The Importance of Web Accessibility (and What You Must Know)
Have you considered how web accessibility can affect your site? At first, this topic might only seem like the purview of a detail-obsessed web design agency, not marketers in general. In fact, however, accessibility is something to prioritize if you wish to maximize the impact of your marketing efforts.
We’re going to lay out what accessibility is all about and discuss the reasons you should be paying attention. We’ll also dive into some tips that will help you develop an “accessibility-focused mindset” and how you can make your own site more web accessible for all.
First things first, we should define what we mean by web accessibility. The term refers to making the internet and associated tools accessible to individuals with disabilities.
Specifically, the Web Accessibility Initiative adds, those with disabilities should be able to “perceive, understand, and interact with the web,” and should also be able to “contribute to the web” in a manner that is meaningful.
When speaking of which individuals fall under the umbrella of “disabled,” the net is cast quite wide. Web accessibility encompasses those with temporary, conditional, and even permanent disabilities, whose impairments may be auditory, cognitive, physical, visual, or speech-related in nature.
Improving web accessibility enhances the user experience for said individuals. While the motivations behind prioritizing accessibility may range from altruistic (improving the lives of people with disabilities) to selfish (avoiding negative public blowback), the end-goal of opening the internet to a broader user base remains the same.
The Value of Accessibility for Marketers
From a marketing perspective, both altruistic and selfish concerns may come into play, but one motivation for focusing on web accessibility eclipses all others: to create a wider audience and, thusly, a greater pool of potential customers.
Roughly 2% of Americans aged 16 and older have a visual impairment. According to the Pew Research Center, nearly 40 million Americans, about 12.6% of the population, have some form of disability. That’s a large number, and focusing on making your website accessible to these individuals represents a vast potential for expanding the reach of your brand.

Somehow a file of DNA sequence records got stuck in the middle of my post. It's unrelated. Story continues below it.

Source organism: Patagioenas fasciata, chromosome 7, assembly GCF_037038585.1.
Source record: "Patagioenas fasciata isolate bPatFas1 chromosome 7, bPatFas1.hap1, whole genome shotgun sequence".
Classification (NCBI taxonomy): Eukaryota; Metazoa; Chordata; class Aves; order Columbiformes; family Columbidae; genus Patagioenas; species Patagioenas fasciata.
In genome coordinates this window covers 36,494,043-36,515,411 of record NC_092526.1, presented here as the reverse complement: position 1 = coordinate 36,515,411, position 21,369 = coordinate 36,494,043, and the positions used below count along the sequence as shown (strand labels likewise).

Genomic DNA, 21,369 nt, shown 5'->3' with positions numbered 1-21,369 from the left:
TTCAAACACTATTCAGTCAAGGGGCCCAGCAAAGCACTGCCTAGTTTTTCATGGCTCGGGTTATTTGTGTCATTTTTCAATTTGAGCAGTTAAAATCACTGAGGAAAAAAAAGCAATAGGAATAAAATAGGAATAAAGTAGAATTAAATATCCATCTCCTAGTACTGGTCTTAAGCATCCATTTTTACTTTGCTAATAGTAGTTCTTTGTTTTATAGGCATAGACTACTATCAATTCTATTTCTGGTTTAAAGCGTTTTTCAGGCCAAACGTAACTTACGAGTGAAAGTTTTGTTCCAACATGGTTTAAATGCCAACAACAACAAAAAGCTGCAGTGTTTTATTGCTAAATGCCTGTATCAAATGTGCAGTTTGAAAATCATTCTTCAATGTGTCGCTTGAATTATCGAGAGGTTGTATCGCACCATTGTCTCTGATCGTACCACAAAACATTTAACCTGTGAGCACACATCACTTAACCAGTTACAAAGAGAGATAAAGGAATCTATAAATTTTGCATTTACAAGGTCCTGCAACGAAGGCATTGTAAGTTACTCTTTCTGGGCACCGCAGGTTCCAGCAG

And the benefits of improving web accessibility extend even further, to potential customers without disabilities as well. Imagine, for a moment, older users who might not have a disability, but whose abilities have declined due to age. Making your site easier for those with disabilities to use will also make it easier for the elderly to use.
Earlier, we touched upon those with temporary disabilities and situational limitations which might include a broken limb or being in an area in which they can’t listen to audio. Improving your website so that it’s easier to navigate and visitors can understand your message without the need for audio opens the door to these users as well.
Then there are mobile users. They represent half of the world’s web traffic, but in some cases may be using devices with limited capabilities. Again, catering to this subset of visitors boosts your chances of being heard — the goal of any marketer worth their salt.
Improving web accessibility also goes hand in hand with improving SEO. Search engines aren’t so great at parsing graphics and tend to favor easy-to-navigate pages. Making your pages easy to understand without their graphical elements and easy to navigate under all circumstances benefits web accessibility while simultaneously granting a boost to your optimization efforts.
Putting the Focus on Accessibility
With all that being said, how can you put the focus on web accessibility for your site? There are dozens of improvements you can make, but we’ll focus on a few of the most common today:
Using Alt-Tags — You can use alt-tags to provide “alternative information for an image if a user cannot view it.” This is an obvious benefit for the visually impaired, but also impacts SEO by improving the search engine rankings for e-commerce sites with product photos and the like.
Improving Keyboard Navigation — Ensuring that users can navigate site with just their keyboards helps improve accessibility for those with screen readers. Be sure not to hamper their ability by requiring mouse inputs to get around your site.
Watching HTML Tags and Title Tags — Taking screen readers into account again, you should take care not to alter any default HTML tags such as tables and headers. Doing so might confuse screen readers and make them incompatible with your site.
Including Closed Captions — For users who may not be able to interpret audio elements normally, closed captions (and text transcripts) will make it possible for them to understand your multimedia content. In addition, these elements will improve SEO by making it easier for search engines to index your content.
These are but a few of the improvements you can employ. You can learn more about making web accessibility enhancements by studying both 508 Compliance Standards and the Web Content Accessibility Guidelines. They help maintain recommendations and best practices for improving accessibility across the internet.
It might seem like a time-consuming process, but you should keep in mind that improving web accessibility can only help your site and expand your potential audience. We can help evaluate your current levels of accessibility, and to help improve your web accessibility down the road.